• Be on the lookout for black ice – transparent ice that is a lot more slippery than snow. Black ice typically forms over bridges or low lying areas. Black ice is extremely slick and often invisible to the naked eye. It just looks like the road is wet. If it is raining at or near 32 degrees, the risk of black ice forming is much greater.
  • If you need to slow down, gradually step on the brakes. Never slam on your brakes. The same goes with steering and cornering. Do everything in “slow motion” with smooth actions. Jerky movements are dangerous in snowy conditions.
  • Stay away from large vehicles. Snow and ice can build up on the top of these vehicles and large chunks can fly off causing damage to your vehicle. Give them a lot of space.
  • Remember an All Wheel Drive (AWD) or 4×4 vehicle may help you gain traction from a stop, they can still succumb to losing control at speed and often these heavier vehicles take longer to stop than smaller 2wd vehicles. AWD vehicles tend to give people a false sense of security. Often when I’m driving in the snow, the vehicles I see most in the ditch are AWD vehicles, pickup trucks, and SUV’s.
  • If your car gets stuck in the snow, you can clear a path around the tires, do the forward-backward technique, etc… If your tires are spinning, hit the brake and gas pedals at the same time (slowly). Here is a video on how to get unstuck.

How to Drive Safely in High Winds

“It’s just a little wind!”

No, it’s not. High winds can pose many significant threats while driving, and West Virginia is no stranger to high wind conditions.

Follow these tips to help you control your vehicle during these situations: 

  • Drive with both hands on the wheel and do not overreact to sudden wind gusts that push your vehicle to one side suddenly. Often it’s not the wind that causes an accident, but the overreaction as the driver attempts to keep the vehicle straight.
  • Remove loose objects outside your vehicle. I often see people in the winter time have Christmas decorations on their car, for example. These can easily fly off and cause an accident.
  • Be careful when passing through tunnels and bridges. This is often where accidents occur. The bridge or tunnel will temporarily shield the wind, then as you come out the other side you get hit with a sudden gust. With tunnels, the wind may be coming from a different direction than when you entered.
  • Be aware of changing wind conditions through valley, curves, or changing terrain.
  • Stay away from large vehicles. High profile vehicles are much more likely to get blown around in the wind, or even blown completely over. You do not want to be next to a high profile vehicle such as a bus, RV, or anyone towing a trailer when conditions are windy. Just check out how this semi truck got blown over!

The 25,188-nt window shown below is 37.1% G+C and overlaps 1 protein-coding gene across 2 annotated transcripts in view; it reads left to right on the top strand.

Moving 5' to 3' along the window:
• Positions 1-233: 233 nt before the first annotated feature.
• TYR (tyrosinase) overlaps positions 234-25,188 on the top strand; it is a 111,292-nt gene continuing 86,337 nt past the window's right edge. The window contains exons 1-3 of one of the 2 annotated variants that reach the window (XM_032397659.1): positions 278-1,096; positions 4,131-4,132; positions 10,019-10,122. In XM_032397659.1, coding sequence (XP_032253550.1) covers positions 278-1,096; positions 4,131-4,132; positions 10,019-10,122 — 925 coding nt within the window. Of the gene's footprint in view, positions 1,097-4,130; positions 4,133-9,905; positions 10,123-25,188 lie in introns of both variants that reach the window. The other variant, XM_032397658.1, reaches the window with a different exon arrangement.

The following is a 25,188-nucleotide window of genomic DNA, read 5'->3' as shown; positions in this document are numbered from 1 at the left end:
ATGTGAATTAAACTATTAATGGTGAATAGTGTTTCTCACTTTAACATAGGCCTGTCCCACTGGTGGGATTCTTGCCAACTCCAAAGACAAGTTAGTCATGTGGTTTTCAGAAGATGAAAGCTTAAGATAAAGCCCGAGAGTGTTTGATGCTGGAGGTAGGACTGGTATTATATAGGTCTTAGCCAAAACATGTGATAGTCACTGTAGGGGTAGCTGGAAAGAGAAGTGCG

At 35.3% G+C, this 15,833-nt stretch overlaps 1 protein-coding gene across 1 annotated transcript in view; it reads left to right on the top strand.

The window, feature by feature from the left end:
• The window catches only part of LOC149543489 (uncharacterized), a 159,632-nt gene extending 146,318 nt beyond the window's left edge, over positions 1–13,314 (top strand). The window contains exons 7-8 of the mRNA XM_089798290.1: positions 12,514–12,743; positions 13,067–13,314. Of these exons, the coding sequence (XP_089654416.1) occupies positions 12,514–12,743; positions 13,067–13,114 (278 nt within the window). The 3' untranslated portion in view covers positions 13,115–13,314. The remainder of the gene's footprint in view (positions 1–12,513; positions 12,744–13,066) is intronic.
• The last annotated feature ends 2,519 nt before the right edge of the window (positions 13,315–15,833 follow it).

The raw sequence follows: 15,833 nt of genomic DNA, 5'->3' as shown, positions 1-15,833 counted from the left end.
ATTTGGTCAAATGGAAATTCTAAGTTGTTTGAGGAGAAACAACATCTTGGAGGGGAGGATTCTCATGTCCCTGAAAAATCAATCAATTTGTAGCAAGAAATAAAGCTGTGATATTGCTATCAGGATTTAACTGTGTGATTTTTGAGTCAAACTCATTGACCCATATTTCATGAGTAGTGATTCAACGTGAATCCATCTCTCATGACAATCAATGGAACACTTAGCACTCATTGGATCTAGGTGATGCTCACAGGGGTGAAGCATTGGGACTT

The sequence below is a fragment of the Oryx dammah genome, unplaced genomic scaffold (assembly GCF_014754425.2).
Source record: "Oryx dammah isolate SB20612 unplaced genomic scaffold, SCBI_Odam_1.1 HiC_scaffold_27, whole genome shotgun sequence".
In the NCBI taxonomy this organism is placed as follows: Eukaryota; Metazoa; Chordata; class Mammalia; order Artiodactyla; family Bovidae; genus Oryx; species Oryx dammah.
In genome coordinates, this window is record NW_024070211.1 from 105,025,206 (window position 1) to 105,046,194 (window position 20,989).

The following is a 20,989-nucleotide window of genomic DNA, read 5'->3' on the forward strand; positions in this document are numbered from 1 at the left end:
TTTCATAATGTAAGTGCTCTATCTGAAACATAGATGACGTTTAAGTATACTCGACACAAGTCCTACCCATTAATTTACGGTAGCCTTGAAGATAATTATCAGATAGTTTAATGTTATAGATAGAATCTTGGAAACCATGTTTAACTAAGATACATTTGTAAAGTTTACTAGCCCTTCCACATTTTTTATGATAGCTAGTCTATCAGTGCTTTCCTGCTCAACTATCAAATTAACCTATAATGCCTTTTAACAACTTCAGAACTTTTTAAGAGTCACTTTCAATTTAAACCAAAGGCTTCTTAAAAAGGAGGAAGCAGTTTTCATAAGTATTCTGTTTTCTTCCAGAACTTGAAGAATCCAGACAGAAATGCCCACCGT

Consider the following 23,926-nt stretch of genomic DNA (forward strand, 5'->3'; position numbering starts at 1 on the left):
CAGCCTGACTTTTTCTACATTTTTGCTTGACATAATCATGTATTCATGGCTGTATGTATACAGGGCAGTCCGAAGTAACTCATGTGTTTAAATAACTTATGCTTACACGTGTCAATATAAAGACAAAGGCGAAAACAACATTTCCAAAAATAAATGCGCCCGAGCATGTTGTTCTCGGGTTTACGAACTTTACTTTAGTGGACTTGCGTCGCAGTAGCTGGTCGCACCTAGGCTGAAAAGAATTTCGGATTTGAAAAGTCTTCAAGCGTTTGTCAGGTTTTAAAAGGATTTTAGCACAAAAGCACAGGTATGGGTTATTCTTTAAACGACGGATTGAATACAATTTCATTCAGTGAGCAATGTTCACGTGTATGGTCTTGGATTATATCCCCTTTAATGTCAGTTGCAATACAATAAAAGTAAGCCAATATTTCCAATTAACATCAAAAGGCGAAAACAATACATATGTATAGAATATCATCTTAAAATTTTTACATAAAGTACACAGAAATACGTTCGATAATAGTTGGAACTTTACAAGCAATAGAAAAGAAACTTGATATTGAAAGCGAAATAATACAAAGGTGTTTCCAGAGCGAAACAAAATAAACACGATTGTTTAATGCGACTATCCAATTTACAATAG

How to Drive Safely in Fog and Smoke

Fog and smoke are EXTREMELY dangerous. We’ve all seen pictures of videos of massive car pile-ups that happen in foggy conditions. Don’t become a statistic.

The goal here is to make yourself seen and to see where you’re headed. 

Here’s how to do it: 

  • Turn on your low-beam headlights. High-beam headlights might cause momentary blindness to other drivers or yourself as the light reflects off of the water droplets.
  • Increase your following distance. Sudden stops in traffic are common during foggy and smokey conditions. Be prepared for a brake check at any time.
  • If it is too foggy or smokey to see, it is impossible to drive! Pull as far off the roadway as you can, keep your lights on, and activate your hazards. Do not keep driving if you are unable to see!! The smoke or fog will eventually pass.
  • Listen to your surroundings. This will help you know if there are people or vehicles around you. Listening to the radio is not the best idea during low visibility conditions.

How to Drive Safely in Road Construction

Road construction often means more traffic. And as we all know, West Virginia is no stranger to road construction all times of the year, but especially during summer months.

Moreover, it means that there is equipment, workers, damaged roads, poor lane lines, traffic cones or barriers, and more. 

Here are some reminders when passing through road construction: 

  • Be aware of the warning signs before and inside a construction zone.
  • Unless otherwise posted, if the lanes reduce, use all available lanes all the way to the merge point. Some people get upset with this, but using all available lanes helps to decrease congestion. If there is no traffic backed up, moving over as early as possible is best.
  • Take turns when merging. Do not speed up or drive close to the car in front just so you can pass first. This is called a “zipper merge.” Here is how it works in the video below:
  • Use extra caution where workers or equipment are present. Hundreds of road construction workers are killed each year by inattentive drivers. Look for flaggers that tell you where you have to go or when to stop. Watch for flashing lights as that usually indicates the most hazardous areas or where workers are present. 
  • Don’t drive too close to barriers. Givie as much space from the active work zone as possible.


Those are some tips for driving in hazardous West Virginia road conditions. West Virginia is a beautiful sate and can be a great state to drive in. But it does come with unique challenges.

So enjoy the beautiful West Virginia scenic roadways, but always remember to drive defensively and it always pays to drive safely